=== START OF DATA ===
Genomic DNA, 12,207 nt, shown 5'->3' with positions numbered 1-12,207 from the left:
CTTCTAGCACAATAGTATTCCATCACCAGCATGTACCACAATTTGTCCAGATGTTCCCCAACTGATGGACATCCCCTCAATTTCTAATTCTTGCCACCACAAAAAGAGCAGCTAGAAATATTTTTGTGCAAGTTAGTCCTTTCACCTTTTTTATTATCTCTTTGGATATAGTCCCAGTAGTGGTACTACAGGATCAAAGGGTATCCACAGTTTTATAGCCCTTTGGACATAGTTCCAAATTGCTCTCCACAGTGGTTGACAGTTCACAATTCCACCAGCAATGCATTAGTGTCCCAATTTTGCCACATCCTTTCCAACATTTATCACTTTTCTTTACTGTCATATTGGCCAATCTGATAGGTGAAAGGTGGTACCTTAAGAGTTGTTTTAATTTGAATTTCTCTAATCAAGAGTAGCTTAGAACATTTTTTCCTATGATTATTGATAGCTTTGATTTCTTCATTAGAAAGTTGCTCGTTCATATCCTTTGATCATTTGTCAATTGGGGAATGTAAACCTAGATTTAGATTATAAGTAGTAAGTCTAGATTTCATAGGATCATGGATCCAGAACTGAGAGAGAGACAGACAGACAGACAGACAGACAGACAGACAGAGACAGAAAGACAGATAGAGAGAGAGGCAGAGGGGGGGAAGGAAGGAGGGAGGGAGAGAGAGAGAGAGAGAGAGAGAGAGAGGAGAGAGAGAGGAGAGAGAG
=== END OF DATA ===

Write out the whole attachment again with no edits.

Genomic DNA, 12,207 nt, shown 5'->3' with positions numbered 1-12,207 from the left:
CTTCTAGCACAATAGTATTCCATCACCAGCATGTACCACAATTTGTCCAGATGTTCCCCAACTGATGGACATCCCCTCAATTTCTAATTCTTGCCACCACAAAAAGAGCAGCTAGAAATATTTTTGTGCAAGTTAGTCCTTTCACCTTTTTTATTATCTCTTTGGATATAGTCCCAGTAGTGGTACTACAGGATCAAAGGGTATCCACAGTTTTATAGCCCTTTGGACATAGTTCCAAATTGCTCTCCACAGTGGTTGACAGTTCACAATTCCACCAGCAATGCATTAGTGTCCCAATTTTGCCACATCCTTTCCAACATTTATCACTTTTCTTTACTGTCATATTGGCCAATCTGATAGGTGAAAGGTGGTACCTTAAGAGTTGTTTTAATTTGAATTTCTCTAATCAAGAGTAGCTTAGAACATTTTTTCCTATGATTATTGATAGCTTTGATTTCTTCATTAGAAAGTTGCTCGTTCATATCCTTTGATCATTTGTCAATTGGGGAATGTAAACCTAGATTTAGATTATAAGTAGTAAGTCTAGATTTCATAGGATCATGGATCCAGAACTGAGAGAGAGACAGACAGACAGACAGACAGACAGACAGACAGAGACAGAAAGACAGATAGAGAGAGAGGCAGAGGGGGGGAAGGAAGGAGGGAGGGAGAGAGAGAGAGAGAGAGAGAGAGAGAGGAGAGAGAGAGGAGAGAGAG